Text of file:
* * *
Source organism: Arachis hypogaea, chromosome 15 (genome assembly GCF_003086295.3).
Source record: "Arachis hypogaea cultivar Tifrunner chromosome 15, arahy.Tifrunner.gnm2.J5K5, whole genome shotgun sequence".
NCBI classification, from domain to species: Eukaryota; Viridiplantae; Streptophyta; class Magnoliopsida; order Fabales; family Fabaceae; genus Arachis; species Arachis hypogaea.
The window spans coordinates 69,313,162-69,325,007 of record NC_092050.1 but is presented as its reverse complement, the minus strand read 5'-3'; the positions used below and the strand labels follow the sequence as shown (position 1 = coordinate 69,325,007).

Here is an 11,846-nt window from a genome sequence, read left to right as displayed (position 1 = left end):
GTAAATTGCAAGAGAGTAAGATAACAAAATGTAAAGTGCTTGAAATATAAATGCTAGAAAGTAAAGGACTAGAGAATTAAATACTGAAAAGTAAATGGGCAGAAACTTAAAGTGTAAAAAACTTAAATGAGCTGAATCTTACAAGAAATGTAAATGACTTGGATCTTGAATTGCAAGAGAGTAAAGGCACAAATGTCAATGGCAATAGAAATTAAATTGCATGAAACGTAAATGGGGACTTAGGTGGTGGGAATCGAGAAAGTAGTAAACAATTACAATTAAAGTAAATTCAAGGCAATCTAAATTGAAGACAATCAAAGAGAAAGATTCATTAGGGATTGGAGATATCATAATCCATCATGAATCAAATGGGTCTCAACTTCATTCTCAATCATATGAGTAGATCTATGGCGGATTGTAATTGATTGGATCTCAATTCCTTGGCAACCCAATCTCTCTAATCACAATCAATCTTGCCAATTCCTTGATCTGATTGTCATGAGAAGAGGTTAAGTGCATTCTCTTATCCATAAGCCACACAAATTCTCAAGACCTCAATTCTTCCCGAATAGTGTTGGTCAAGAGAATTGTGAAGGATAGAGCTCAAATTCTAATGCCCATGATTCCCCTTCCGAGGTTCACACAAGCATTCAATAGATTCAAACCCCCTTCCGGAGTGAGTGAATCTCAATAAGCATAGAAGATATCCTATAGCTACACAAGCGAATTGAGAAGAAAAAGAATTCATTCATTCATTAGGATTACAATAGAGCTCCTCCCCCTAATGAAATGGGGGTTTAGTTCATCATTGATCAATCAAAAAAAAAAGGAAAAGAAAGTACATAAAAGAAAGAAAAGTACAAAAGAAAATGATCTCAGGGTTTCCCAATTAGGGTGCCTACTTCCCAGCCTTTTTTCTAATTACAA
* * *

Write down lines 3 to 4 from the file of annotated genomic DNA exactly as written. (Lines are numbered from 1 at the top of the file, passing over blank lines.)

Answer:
NCBI classification, from domain to species: Eukaryota; Viridiplantae; Streptophyta; class Magnoliopsida; order Fabales; family Fabaceae; genus Arachis; species Arachis hypogaea.
The window spans coordinates 69,313,162-69,325,007 of record NC_092050.1 but is presented as its reverse complement, the minus strand read 5'-3'; the positions used below and the strand labels follow the sequence as shown (position 1 = coordinate 69,325,007).